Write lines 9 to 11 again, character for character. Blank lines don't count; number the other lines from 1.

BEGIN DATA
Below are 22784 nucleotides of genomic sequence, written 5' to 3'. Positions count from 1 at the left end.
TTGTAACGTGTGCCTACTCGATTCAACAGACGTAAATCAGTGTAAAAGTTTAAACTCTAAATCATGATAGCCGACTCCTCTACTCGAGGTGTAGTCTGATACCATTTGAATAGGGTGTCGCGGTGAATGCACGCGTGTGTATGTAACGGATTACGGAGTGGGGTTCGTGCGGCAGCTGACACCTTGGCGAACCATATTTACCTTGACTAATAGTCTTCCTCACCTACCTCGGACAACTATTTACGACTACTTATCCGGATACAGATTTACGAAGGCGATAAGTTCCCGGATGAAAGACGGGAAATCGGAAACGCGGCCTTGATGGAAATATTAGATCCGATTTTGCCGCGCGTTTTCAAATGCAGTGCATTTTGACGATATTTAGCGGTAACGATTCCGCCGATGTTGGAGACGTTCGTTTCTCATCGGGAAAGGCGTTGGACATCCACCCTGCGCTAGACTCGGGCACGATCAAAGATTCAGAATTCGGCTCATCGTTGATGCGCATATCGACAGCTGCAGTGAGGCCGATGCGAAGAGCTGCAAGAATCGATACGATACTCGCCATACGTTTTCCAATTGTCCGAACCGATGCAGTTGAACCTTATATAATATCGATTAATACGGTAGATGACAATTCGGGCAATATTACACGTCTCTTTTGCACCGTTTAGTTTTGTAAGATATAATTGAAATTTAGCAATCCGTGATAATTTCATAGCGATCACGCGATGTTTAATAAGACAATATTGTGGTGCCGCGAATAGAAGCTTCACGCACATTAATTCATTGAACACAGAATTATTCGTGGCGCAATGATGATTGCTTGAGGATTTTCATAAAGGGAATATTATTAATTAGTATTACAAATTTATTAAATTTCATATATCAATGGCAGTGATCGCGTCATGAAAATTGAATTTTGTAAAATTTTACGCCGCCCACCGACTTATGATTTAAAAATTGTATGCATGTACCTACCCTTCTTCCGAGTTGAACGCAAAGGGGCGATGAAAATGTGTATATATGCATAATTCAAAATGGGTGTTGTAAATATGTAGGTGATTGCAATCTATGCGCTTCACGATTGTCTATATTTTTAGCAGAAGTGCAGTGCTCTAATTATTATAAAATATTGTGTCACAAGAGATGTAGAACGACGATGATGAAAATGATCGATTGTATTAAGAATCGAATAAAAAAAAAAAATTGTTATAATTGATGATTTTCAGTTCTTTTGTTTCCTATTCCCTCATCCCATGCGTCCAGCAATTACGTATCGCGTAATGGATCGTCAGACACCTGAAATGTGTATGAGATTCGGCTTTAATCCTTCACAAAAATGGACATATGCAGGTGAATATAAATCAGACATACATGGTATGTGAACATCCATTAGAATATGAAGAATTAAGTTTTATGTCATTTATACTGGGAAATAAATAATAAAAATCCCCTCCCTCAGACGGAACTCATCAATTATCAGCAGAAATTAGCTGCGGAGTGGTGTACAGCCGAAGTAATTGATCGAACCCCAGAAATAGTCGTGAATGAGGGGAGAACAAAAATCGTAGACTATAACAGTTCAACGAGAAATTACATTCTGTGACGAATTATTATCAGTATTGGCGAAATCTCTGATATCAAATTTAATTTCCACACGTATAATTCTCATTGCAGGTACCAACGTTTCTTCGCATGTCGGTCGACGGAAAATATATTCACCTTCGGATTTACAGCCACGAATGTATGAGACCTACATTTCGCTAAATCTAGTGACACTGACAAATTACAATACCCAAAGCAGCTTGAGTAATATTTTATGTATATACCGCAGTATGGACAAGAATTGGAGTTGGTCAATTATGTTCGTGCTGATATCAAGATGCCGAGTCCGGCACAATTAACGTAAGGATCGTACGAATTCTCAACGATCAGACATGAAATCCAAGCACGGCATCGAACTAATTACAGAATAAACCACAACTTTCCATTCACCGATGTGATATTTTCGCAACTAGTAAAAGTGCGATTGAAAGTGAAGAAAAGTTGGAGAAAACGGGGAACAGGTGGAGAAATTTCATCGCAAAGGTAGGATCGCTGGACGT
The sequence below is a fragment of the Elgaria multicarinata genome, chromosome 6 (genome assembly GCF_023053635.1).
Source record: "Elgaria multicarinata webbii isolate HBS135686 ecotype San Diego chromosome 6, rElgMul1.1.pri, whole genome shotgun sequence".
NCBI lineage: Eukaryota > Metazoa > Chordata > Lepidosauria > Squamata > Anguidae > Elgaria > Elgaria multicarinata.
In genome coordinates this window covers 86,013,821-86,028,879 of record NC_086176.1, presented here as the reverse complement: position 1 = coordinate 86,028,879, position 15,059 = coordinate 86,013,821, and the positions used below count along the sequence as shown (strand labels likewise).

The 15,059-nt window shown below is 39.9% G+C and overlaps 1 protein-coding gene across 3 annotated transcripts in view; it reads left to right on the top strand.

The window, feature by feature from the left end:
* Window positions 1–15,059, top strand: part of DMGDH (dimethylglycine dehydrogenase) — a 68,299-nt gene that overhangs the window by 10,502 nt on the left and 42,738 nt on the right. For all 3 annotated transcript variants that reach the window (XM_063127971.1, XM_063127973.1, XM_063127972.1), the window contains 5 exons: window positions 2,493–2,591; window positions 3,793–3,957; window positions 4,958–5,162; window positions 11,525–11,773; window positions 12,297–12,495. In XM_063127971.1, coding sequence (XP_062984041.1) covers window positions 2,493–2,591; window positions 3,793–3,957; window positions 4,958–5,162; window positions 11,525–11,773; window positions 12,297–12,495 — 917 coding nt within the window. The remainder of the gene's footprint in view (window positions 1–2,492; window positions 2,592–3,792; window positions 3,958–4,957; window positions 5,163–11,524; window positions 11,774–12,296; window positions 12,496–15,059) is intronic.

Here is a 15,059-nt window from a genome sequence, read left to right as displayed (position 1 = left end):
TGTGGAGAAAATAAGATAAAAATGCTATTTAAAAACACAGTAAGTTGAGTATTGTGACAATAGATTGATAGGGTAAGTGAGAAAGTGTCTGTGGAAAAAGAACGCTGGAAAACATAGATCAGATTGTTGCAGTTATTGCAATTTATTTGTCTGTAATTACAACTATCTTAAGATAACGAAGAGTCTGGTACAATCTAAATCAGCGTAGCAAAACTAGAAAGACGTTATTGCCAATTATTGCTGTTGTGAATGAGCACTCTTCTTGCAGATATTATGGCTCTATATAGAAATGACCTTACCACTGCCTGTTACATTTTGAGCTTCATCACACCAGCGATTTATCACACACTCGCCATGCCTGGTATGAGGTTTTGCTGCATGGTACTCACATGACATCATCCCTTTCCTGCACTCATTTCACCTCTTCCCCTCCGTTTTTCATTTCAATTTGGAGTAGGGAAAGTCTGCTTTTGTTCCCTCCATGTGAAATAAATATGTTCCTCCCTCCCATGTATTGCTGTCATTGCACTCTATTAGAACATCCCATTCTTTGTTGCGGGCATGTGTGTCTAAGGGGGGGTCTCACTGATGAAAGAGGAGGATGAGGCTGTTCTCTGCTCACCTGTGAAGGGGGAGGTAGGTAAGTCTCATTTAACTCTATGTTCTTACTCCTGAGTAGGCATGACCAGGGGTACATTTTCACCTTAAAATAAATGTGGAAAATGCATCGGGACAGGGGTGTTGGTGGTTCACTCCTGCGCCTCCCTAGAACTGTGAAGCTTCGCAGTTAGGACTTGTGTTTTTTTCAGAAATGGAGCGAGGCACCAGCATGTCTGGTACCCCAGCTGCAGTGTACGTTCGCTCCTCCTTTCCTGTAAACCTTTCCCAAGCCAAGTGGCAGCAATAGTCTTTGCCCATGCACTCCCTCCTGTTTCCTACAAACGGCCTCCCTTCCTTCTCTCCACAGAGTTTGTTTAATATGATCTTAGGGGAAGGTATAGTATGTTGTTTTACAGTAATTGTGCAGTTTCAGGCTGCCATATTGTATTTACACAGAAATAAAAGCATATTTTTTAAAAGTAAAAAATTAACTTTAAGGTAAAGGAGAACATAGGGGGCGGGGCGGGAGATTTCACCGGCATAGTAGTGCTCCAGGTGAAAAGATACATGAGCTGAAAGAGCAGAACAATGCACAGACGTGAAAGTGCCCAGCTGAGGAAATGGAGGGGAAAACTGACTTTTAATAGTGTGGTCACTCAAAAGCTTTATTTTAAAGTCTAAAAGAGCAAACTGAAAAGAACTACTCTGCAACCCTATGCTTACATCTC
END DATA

* Window positions 1–15,059, top strand: part of DMGDH (dimethylglycine dehydrogenase) — a 68,299-nt gene that overhangs the window by 10,502 nt on the left and 42,738 nt on the right. For all 3 annotated transcript variants that reach the window (XM_063127971.1, XM_063127973.1, XM_063127972.1), the window contains 5 exons: window positions 2,493–2,591; window positions 3,793–3,957; window positions 4,958–5,162; window positions 11,525–11,773; window positions 12,297–12,495. In XM_063127971.1, coding sequence (XP_062984041.1) covers window positions 2,493–2,591; window positions 3,793–3,957; window positions 4,958–5,162; window positions 11,525–11,773; window positions 12,297–12,495 — 917 coding nt within the window. The remainder of the gene's footprint in view (window positions 1–2,492; window positions 2,592–3,792; window positions 3,958–4,957; window positions 5,163–11,524; window positions 11,774–12,296; window positions 12,496–15,059) is intronic.

Here is a 15,059-nt window from a genome sequence, read left to right as displayed (position 1 = left end):
TGTGGAGAAAATAAGATAAAAATGCTATTTAAAAACACAGTAAGTTGAGTATTGTGACAATAGATTGATAGGGTAAGTGAGAAAGTGTCTGTGGAAAAAGAACGCTGGAAAACATAGATCAGATTGTTGCAGTTATTGCAATTTATTTGTCTGTAATTACAACTATCTTAAGATAACGAAGAGTCTGGTACAATCTAAATCAGCGTAGCAAAACTAGAAAGACGTTATTGCCAATTATTGCTGTTGTGAATGAGCACTCTTCTTGCAGATATTATGGCTCTATATAGAAATGACCTTACCACTGCCTGTTACATTTTGAGCTTCATCACACCAGCGATTTATCACACACTCGCCATGCCTGGTATGAGGTTTTGCTGCATGGTACTCACATGACATCATCCCTTTCCTGCACTCATTTCACCTCTTCCCCTCCGTTTTTCATTTCAATTTGGAGTAGGGAAAGTCTGCTTTTGTTCCCTCCATGTGAAATAAATATGTTCCTCCCTCCCATGTATTGCTGTCATTGCACTCTATTAGAACATCCCATTCTTTGTTGCGGGCATGTGTGTCTAAGGGGGGGTCTCACTGATGAAAGAGGAGGATGAGGCTGTTCTCTGCTCACCTGTGAAGGGGGAGGTAGGTAAGTCTCATTTAACTCTATGTTCTTACTCCTGAGTAGGCATGACCAGGGGTACATTTTCACCTTAAAATAAATGTGGAAAATGCATCGGGACAGGGGTGTTGGTGGTTCACTCCTGCGCCTCCCTAGAACTGTGAAGCTTCGCAGTTAGGACTTGTGTTTTTTTCAGAAATGGAGCGAGGCACCAGCATGTCTGGTACCCCAGCTGCAGTGTACGTTCGCTCCTCCTTTCCTGTAAACCTTTCCCAAGCCAAGTGGCAGCAATAGTCTTTGCCCATGCACTCCCTCCTGTTTCCTACAAACGGCCTCCCTTCCTTCTCTCCACAGAGTTTGTTTAATATGATCTTAGGGGAAGGTATAGTATGTTGTTTTACAGTAATTGTGCAGTTTCAGGCTGCCATATTGTATTTACACAGAAATAAAAGCATATTTTTTAAAAGTAAAAAATTAACTTTAAGGTAAAGGAGAACATAGGGGGCGGGGCGGGAGATTTCACCGGCATAGTAGTGCTCCAGGTGAAAAGATACATGAGCTGAAAGAGCAGAACAATGCACAGACGTGAAAGTGCCCAGCTGAGGAAATGGAGGGGAAAACTGACTTTTAATAGTGTGGTCACTCAAAAGCTTTATTTTAAAGTCTAAAAGAGCAAACTGAAAAGAACTACTCTGCAACCCTATGCTTACATCTC